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By Staff | Apr 30, 2010

So there I was, eating breakfast and reading the morning news when an odd “pop” reverberated through my skull. “Whoa,” I thought, “That bran cereal is extra crunchy this morning!”

But, alas; it wasn’t the cereal. The moment I resumed chewing, the source of the “pop” revealed itself to be a busted tooth.

My first thought was, “I don’t care what they say about getting enough fiber, this is ridiculous! Serves me right for buying a breakfast cereal that comes in a package that features a picture of a 2by-4 going through a shredder.”

My second thought regarded what I assumed would be the enormous expense of this masticatory misadventure. And also whether or not there’s any chance I could turn in a warranty claim for a half-century-old tooth.

This tooth trouble wasn’t all that unexpected. That particular tusk has been through the mill, subjected to a root canal and reduced to a gob of amalgam surrounded by a thin veneer of tooth.

Which is why I’m not one of those circus acrobats who hangs by their teeth and spins like the crankshaft of a V-8 engine.

A call was promptly placed to my dentist’s office. I was informed that I was lucky, that they’d had a cancellation and could fit me in within the hour.

Being told to be at the dentist’s that early in the day is not my idea of luck. I’m surprised they don’t have more cancellations, given how unfun it is to sit in the dentist’s chair.

Ah, yes. There’s nothing like the scream of a pneumatic drill early in the morning. Who needs caffeine? Crank that puppy up to a million RPM, shove it into my mouth and I’m wide awake.

An X-ray was needed before the real fun could begin. I’m obviously an experienced dental patient, so they didn’t bother to instruct me. The assistant simply inserted the bitewing film and assumed – correctly – that I would know enough to chomp down and hold still.

I noticed some snazzy new gadgetry in the operatory. One such gizmo was a TV screen that displayed my various crowns and fillings in a constellation of enamel and amalgam. I grimly noted that this is what they would use should a news story regarding my demise include the line “the body was identified via dental records.”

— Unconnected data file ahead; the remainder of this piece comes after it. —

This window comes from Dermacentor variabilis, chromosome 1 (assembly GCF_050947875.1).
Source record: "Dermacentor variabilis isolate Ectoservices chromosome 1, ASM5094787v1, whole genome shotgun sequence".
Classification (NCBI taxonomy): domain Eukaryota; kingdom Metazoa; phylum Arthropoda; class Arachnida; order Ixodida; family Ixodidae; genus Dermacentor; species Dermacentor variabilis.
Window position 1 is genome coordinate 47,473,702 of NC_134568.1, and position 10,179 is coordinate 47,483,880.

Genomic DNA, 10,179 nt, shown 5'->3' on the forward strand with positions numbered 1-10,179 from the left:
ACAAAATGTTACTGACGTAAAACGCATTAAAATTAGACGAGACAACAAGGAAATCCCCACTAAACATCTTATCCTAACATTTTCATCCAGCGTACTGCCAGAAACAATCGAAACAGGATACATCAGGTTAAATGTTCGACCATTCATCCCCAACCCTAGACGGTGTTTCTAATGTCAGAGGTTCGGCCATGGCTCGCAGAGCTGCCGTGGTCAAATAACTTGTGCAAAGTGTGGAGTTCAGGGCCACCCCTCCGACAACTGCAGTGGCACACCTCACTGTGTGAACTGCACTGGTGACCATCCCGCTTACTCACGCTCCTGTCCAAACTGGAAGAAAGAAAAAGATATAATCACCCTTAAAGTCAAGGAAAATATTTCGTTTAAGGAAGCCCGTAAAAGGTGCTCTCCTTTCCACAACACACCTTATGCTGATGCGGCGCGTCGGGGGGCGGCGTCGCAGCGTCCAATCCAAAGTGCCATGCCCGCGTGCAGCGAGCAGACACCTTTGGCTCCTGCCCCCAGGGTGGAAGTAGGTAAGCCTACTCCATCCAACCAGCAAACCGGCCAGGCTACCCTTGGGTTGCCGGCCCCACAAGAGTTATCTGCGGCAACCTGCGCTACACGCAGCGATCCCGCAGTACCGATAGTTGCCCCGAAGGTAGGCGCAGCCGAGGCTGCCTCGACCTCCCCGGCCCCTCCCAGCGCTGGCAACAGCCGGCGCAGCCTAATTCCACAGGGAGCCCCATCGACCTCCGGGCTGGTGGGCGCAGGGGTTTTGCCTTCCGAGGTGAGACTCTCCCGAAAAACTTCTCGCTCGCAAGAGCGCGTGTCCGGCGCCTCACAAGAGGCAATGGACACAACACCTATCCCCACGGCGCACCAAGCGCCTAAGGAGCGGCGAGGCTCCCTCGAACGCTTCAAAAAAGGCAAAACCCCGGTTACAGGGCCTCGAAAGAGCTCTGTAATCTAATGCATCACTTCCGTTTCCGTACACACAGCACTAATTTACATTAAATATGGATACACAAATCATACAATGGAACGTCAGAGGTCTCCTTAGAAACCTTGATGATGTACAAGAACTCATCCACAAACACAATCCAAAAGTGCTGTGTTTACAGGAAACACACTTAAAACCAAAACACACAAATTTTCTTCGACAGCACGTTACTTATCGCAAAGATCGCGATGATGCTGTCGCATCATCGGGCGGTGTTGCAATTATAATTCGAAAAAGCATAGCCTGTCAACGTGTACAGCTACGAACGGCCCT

Suddenly a strange young man was at my side, putting his rubber-gloved fingers into my maw. Actually, he wasn’t a total stranger; he was my dentist’s son, a very nice young fellow who had followed in his father’s footsteps and eventually took over the practice.

But he looked so boyish. Why, he could almost be my um, much younger brother.

There was the quick prick of the Novocain needle and the drill was brought to bear. I may have appeared outwardly calm, but was squirming like a bag of snakes on the inside.

During times of duress I’ve heard that some go to their “happy place,” so I tried to conjure up an image to distract me from this stressful situation. Given such short notice, the only thing that came to mind was my new lawn mower.

I recently traded up to one of those nifty “zero turn” lawn machines, the kind that steers like a skid loader. The difference between my old tractor-type mower and this new zero-turn model is like comparing the Titanic to a cheetah.

As the drill excavated my mandible, I recalled how fun it was when I recently used that new mower for the first time.

The term “turn on a dime and give you a nickel in change” doesn’t begin to describe its maneuverability. Steering the new mower seemed totally instinctual. You just think about turning and – whee! – you’re going in a different direction. I’m guessing it came with the Vulcan mind meld option.

Screee! squealed the drill. Humm! replied my mower.

The dentist paused and explained that he would have to do a wee bit of laser surgery on my gums. I nodded pleasantly and imagined how it feels to look out across the laser-level carpet of my surgically groomed lawn.

The young dentist completed his work quickly and efficiently – very much like my new mower.

Toward the end of my visit, I was instructed to bite down on some gunk so that a new crown could be built for me. There’s nothing like the taste of window caulk early in the morning.

I received kudos for my cooperation, so I guess you could say that I made a good impression at the dentist’s office.

But I’m simply glad that my new mower was there to help me get through it.

Nelson is a freelance writer from Volga, S.D. Reach him by e-mail at jjpcnels@itctel.com.

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